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Coronavirus crisis threatens to derail post-Brexit trade talks

An empty Westminster Bridge is pictured in front of Britain’s Houses of Parliament in central London on April 13, 2020, as life in Britain continues over the Easter weekend, during the nationwide lockdown to combat the novel coronavirus pandemic. –

GLYN KIRK

The U.K. will most likely fail to strike a new trade agreement with the European Union by the end of the year, analysts have told CNBC, as the coronavirus crisis threatens to derail official trade talks.

U.K. Prime Minister Boris Johnson has pledged to conclude a post-Brexit trade deal this year. The U.K. left the bloc on January 31, but it is currently in a transition phase, until December, to be able to establish future trade arrangements with the other 27 nations.

However, this timeline is now at risk after the two lead negotiators had to isolate due to Covid-19 infections. 

“The pandemic has completely taken over the agenda in both the EU and in London, and relegated the Brexit talks to a secondary issue,” Constantine Fraser, European political analyst at research firm TS Lombard, told CNBC on Thursday.

“It was always going to be difficult to reach an agreement in the limited time available this year, the pandemic means it will now be impossible,” he added.

British and European negotiating teams held a call on Wednesday for the first time since both lead negotiators were forced to self-isolate.

The EU’s negotiator, Michel Barnier, tested positive for the virus in March but he has now recovered. The U.K.’s Johnson announced he had also tested positive for the virus last month. He was discharged from hospital — having spent three nights in intensive care — on April 12 and continues to recover.

During their call, U.K. negotiator David Frost said Downing Street had no intention to ask for an extension to the current transition period. A U.K. government spokesman repeated Thursday that London will not ask for a delay. 

“The government insists that all is on track, but we all suspect not,” Vicky Pryce, chief economic adviser at the Centre for Economics and Business Research in London, told CNBC on Thursday.

“I am hearing that quite a lot of civil servants who were doing Brexit have been moved temporarily to coronavirus and that must delay the putting into U.K. law what was EU law,” she continued.

Legally speaking, the U.K. has the right to extend the ongoing transition period by July 1. The delay could last up to two years, meaning December 2022.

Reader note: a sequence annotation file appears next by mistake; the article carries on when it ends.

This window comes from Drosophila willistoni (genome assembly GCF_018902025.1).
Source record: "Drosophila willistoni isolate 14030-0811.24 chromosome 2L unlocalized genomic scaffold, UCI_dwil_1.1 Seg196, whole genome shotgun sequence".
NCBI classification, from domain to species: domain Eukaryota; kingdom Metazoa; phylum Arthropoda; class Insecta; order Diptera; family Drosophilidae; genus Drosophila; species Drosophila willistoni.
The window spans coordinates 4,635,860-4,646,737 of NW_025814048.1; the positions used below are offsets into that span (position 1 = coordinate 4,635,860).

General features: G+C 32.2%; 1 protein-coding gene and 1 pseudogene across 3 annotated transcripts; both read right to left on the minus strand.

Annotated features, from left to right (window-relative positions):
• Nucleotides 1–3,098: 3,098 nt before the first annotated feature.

A spokesperson for the European Commission, the EU institution which negotiates with the U.K. on behalf of the other 27 EU countries, told CNBC it stands ready to discuss an extension

Nonetheless, it is up to the U.K. government to start this discussion.

A reasonable excuse

“We should not rule an extension out despite the official position. (U.K.) ministers would likely accept a six- or 12-month delay given the circumstances,” Kallum Pickering, U.K. economist at Berenberg told CNBC on Thursday.

Anna Rosenberg, head of Europe and U.K. at the political risk advisory Signum Global, said that the coronavirus crisis had increased the odds of an extension to 60% from 20%. 

“The U.K. will however find a way to save face, most likely refusing to ask for it outright and/or encouraging the EU to grant that extension in their own right. You could also very likely see a last-minute extension, in December, not in June, presented as a ‘phase 2 negotiation’ rather than an extension,” Rosenberg said.

The U.K.’s Conservative Party won a comfortable parliamentary majority in a general election in December, 2019.

Sand, blown by the wind, sits over the counter of an Ice Cream Kiosk on the Camber Sands beach, closed down due to COVID-19, in Camber on the south coast of England on April 13, 2020, as life in Britain continues over the Easter weekend, during the nationwide lockdown to combat the novel coronavirus pandemic.

BEN STANSALL

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